Baroness Masham, a Paralympian and the longest serving feminine peer, has died aged 87.
The charity she based, the Spinal Injuries Association (SIA), mentioned she died peacefully in hospital on Sunday.
Her fellow Paralympian, Baroness Tanni Grey-Thompson, was amongst these paying tribute.
“Really sad to hear of the passing of Baroness Masham (Sue),” Baroness Grey-Thompson tweeted.
“The first Paralympian in the House of Lords. She competed in the 1960 games.”
The Paralympics GB web site describes Baroness Masham as “one of Great Britain’s first ever Paralympic medallists” and a “pioneering athlete”.
The unbiased crossbencher, whose title was Susan Cunliffe-Lister, campaigned passionately on incapacity rights.
She was made a life peer in 1970.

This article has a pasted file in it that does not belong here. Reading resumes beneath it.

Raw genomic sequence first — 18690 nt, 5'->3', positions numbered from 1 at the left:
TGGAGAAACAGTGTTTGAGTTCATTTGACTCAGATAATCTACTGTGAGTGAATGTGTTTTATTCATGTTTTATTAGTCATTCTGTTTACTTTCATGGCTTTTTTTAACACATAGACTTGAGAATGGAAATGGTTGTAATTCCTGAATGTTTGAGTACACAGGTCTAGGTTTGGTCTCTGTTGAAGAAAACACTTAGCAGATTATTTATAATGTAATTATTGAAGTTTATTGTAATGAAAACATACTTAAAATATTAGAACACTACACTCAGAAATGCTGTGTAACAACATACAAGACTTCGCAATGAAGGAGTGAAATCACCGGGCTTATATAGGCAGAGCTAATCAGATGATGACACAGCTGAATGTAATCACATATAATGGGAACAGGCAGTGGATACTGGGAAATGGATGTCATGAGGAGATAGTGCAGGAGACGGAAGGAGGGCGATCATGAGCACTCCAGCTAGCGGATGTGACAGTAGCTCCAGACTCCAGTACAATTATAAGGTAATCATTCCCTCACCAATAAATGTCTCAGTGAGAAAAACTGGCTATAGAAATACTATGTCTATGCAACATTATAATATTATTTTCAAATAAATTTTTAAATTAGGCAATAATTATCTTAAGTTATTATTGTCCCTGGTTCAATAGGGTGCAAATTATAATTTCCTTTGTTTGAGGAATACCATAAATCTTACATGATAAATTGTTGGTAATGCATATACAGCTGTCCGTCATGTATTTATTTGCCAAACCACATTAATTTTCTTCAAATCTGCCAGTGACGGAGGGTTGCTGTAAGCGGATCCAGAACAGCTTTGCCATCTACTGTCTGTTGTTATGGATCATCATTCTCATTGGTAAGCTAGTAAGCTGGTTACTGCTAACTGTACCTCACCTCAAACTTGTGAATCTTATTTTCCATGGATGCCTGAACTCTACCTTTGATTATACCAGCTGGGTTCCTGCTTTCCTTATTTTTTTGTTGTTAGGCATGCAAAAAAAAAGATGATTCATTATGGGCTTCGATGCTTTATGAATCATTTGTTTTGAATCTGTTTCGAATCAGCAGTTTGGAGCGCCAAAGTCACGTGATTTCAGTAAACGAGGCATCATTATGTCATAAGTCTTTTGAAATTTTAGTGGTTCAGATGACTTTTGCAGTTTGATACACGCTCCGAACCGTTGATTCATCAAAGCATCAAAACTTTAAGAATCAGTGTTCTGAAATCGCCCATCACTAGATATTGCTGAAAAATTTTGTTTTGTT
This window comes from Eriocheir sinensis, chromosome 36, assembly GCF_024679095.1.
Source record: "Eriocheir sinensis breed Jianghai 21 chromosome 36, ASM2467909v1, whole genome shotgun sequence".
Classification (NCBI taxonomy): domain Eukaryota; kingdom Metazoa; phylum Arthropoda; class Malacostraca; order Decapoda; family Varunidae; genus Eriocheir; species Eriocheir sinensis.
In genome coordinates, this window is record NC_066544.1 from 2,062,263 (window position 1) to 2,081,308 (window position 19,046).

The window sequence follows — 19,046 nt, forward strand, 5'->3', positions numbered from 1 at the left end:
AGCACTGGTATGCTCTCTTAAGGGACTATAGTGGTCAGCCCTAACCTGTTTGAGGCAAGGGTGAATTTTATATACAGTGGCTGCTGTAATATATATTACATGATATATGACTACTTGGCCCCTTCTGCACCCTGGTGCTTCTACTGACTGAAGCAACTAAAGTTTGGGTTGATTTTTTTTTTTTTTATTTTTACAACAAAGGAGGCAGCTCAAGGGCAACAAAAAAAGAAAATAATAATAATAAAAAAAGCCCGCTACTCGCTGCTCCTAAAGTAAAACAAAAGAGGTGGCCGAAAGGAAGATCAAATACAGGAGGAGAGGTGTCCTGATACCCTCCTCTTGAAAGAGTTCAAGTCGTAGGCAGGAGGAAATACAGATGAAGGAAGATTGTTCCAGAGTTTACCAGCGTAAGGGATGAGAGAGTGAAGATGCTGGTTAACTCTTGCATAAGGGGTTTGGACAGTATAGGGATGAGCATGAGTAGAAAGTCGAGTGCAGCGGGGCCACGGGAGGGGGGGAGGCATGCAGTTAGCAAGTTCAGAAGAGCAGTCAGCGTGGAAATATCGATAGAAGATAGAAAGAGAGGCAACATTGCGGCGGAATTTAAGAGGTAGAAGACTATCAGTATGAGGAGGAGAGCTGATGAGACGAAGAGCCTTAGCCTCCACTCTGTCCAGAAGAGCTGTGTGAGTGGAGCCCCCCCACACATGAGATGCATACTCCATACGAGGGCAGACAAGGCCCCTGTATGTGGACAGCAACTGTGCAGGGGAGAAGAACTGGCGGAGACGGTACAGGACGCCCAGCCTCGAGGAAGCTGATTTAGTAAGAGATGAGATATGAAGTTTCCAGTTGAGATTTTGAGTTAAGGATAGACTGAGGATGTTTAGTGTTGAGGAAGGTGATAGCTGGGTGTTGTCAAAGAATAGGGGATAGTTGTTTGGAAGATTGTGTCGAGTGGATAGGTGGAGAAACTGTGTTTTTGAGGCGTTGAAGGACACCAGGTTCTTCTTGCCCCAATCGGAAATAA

“We are extremely sad to announce that our founder and life-long president, Baroness Sue Masham of Ilton, passed away peacefully at Northallerton Hospital on Sunday 12 March,” the SIA mentioned.
“It goes without saying that everybody at the Spinal Injuries Association is devastated to have lost our greatest champion.
“Forty 9 years in the past, in 1974, she based SIA which explains we’ve got been capable of champion, battle, serve and assist hundreds of spinal wire injured folks ever since.
“Our condolences go to her family at this sad time.”
Read extra from Sky News:
Tory MPs not pleased with U-turn over Gary Lineker
UK loses whole of 220,000 working days to strike motion in January
Double Paralympian Pippa Britton, who competed on the GB archery group for 15 years, mentioned she was “so sad” to listen to of the baroness’s loss of life, tweeting: “She competed within the 1960 Paralympics and tirelessly spoke up for disabled folks.
“She was a real character and thoughts are with her friends and family.”